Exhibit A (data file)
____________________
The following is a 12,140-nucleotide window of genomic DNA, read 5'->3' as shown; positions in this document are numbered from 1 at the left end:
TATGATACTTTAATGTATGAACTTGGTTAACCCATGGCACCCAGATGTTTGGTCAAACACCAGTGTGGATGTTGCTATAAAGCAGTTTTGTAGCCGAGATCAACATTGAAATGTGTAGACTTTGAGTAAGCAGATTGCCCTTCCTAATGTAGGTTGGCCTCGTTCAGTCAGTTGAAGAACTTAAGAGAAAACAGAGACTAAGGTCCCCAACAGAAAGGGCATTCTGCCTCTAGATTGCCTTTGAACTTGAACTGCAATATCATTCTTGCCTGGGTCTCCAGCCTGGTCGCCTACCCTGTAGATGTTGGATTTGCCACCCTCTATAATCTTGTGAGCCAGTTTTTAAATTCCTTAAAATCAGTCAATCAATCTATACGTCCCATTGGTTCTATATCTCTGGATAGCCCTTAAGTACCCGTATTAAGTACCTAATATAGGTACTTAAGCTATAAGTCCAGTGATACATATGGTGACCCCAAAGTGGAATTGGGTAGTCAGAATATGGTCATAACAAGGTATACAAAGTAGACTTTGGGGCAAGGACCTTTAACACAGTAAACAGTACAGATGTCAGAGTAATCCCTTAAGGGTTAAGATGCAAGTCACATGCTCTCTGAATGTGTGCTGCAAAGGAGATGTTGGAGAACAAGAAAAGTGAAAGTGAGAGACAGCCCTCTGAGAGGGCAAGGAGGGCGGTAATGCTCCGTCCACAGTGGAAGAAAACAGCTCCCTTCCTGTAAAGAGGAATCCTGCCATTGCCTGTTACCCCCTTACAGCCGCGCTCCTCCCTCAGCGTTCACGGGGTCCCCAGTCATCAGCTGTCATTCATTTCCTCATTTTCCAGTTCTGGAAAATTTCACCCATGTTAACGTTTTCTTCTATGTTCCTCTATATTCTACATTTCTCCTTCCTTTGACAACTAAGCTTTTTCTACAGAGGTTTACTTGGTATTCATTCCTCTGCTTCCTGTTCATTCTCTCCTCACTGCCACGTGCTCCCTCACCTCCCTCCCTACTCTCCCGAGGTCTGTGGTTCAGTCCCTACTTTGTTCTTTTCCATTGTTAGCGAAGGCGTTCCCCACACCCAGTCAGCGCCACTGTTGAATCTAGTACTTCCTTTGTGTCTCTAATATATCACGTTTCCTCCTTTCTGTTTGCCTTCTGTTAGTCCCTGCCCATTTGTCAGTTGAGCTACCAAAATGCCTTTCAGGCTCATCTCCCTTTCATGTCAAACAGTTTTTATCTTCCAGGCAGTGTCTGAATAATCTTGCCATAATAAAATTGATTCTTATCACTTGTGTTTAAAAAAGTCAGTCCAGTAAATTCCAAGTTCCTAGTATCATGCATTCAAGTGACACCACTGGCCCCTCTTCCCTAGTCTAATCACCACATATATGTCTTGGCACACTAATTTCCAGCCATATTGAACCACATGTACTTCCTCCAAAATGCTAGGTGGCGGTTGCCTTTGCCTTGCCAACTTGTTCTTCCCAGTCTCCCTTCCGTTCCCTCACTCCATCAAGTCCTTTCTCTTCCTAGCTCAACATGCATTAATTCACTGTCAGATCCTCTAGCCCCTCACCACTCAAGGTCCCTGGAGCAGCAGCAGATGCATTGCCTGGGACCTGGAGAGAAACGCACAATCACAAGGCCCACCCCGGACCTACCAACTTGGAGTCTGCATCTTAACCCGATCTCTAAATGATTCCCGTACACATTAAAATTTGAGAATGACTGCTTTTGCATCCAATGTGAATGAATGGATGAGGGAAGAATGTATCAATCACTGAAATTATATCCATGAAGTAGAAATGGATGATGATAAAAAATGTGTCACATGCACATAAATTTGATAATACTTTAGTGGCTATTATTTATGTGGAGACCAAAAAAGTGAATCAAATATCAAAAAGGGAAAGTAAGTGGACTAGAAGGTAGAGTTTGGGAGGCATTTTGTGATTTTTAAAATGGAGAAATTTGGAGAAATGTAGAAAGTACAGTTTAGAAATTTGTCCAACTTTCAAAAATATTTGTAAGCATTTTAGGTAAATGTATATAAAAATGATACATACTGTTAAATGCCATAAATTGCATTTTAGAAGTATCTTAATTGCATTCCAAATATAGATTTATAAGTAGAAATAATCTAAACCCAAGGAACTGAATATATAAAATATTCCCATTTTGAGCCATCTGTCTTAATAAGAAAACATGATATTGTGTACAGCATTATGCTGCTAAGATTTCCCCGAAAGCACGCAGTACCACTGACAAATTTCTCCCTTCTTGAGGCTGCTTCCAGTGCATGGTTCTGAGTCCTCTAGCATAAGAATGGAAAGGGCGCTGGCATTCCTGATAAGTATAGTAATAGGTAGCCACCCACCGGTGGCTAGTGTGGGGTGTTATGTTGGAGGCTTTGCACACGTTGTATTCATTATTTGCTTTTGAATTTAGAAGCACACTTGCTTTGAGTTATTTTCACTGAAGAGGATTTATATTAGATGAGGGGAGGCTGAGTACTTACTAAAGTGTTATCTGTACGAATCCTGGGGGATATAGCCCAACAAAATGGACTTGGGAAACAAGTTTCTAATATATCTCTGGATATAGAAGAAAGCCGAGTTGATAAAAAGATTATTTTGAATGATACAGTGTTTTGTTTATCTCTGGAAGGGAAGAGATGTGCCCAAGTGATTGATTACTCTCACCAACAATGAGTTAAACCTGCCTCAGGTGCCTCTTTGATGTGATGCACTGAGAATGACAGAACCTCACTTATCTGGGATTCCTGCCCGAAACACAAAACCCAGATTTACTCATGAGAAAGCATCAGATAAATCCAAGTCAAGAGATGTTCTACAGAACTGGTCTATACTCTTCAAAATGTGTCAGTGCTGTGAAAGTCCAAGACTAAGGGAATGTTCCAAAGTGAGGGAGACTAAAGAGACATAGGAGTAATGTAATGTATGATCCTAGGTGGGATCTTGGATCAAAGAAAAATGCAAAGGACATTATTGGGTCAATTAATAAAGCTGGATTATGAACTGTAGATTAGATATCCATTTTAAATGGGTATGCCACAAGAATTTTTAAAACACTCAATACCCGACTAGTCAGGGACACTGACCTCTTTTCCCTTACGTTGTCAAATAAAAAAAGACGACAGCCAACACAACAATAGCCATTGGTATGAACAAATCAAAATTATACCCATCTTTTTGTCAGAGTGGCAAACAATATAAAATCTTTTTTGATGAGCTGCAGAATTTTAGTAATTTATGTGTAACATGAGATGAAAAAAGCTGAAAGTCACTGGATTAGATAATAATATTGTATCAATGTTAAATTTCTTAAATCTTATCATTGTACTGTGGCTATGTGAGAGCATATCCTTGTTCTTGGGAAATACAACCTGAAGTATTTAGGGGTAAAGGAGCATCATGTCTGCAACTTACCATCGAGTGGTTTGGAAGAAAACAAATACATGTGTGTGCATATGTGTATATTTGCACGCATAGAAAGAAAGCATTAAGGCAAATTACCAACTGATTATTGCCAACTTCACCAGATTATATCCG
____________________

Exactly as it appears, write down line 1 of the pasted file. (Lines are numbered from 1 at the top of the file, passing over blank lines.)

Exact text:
The following is a 12,140-nucleotide window of genomic DNA, read 5'->3' as shown; positions in this document are numbered from 1 at the left end: